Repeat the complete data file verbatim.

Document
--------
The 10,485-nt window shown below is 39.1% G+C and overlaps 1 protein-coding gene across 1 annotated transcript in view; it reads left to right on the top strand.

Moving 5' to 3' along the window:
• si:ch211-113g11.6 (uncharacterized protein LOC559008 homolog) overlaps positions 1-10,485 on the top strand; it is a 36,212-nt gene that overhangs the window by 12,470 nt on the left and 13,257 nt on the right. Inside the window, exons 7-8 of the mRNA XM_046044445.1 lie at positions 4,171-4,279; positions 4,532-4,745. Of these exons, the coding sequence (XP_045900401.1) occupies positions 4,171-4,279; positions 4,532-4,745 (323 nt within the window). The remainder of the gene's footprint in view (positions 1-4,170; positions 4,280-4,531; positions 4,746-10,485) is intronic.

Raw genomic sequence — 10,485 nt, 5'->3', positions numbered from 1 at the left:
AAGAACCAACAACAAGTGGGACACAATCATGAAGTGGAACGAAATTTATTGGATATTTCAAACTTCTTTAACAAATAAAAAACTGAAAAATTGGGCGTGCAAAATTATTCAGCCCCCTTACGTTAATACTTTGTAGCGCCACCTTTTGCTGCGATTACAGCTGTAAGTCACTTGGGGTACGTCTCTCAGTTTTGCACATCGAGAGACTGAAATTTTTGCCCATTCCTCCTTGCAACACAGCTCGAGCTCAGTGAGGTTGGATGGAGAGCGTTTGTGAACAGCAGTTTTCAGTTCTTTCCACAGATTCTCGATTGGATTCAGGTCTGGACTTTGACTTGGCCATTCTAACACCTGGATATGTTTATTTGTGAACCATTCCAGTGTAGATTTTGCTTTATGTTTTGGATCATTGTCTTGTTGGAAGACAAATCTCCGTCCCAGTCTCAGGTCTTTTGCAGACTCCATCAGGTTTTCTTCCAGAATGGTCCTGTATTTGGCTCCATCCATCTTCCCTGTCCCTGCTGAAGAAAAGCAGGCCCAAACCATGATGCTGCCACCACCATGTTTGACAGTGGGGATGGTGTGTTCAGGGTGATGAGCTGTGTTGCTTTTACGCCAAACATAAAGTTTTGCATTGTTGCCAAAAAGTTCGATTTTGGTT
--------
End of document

The 10,485-nt window shown below is 39.1% G+C and overlaps 1 protein-coding gene across 1 annotated transcript in view; it reads left to right on the top strand.

Moving 5' to 3' along the window:
• si:ch211-113g11.6 (uncharacterized protein LOC559008 homolog) overlaps positions 1-10,485 on the top strand; it is a 36,212-nt gene that overhangs the window by 12,470 nt on the left and 13,257 nt on the right. Inside the window, exons 7-8 of the mRNA XM_046044445.1 lie at positions 4,171-4,279; positions 4,532-4,745. Of these exons, the coding sequence (XP_045900401.1) occupies positions 4,171-4,279; positions 4,532-4,745 (323 nt within the window). The remainder of the gene's footprint in view (positions 1-4,170; positions 4,280-4,531; positions 4,746-10,485) is intronic.

Raw genomic sequence — 10,485 nt, 5'->3', positions numbered from 1 at the left:
AAGAACCAACAACAAGTGGGACACAATCATGAAGTGGAACGAAATTTATTGGATATTTCAAACTTCTTTAACAAATAAAAAACTGAAAAATTGGGCGTGCAAAATTATTCAGCCCCCTTACGTTAATACTTTGTAGCGCCACCTTTTGCTGCGATTACAGCTGTAAGTCACTTGGGGTACGTCTCTCAGTTTTGCACATCGAGAGACTGAAATTTTTGCCCATTCCTCCTTGCAACACAGCTCGAGCTCAGTGAGGTTGGATGGAGAGCGTTTGTGAACAGCAGTTTTCAGTTCTTTCCACAGATTCTCGATTGGATTCAGGTCTGGACTTTGACTTGGCCATTCTAACACCTGGATATGTTTATTTGTGAACCATTCCAGTGTAGATTTTGCTTTATGTTTTGGATCATTGTCTTGTTGGAAGACAAATCTCCGTCCCAGTCTCAGGTCTTTTGCAGACTCCATCAGGTTTTCTTCCAGAATGGTCCTGTATTTGGCTCCATCCATCTTCCCTGTCCCTGCTGAAGAAAAGCAGGCCCAAACCATGATGCTGCCACCACCATGTTTGACAGTGGGGATGGTGTGTTCAGGGTGATGAGCTGTGTTGCTTTTACGCCAAACATAAAGTTTTGCATTGTTGCCAAAAAGTTCGATTTTGGTT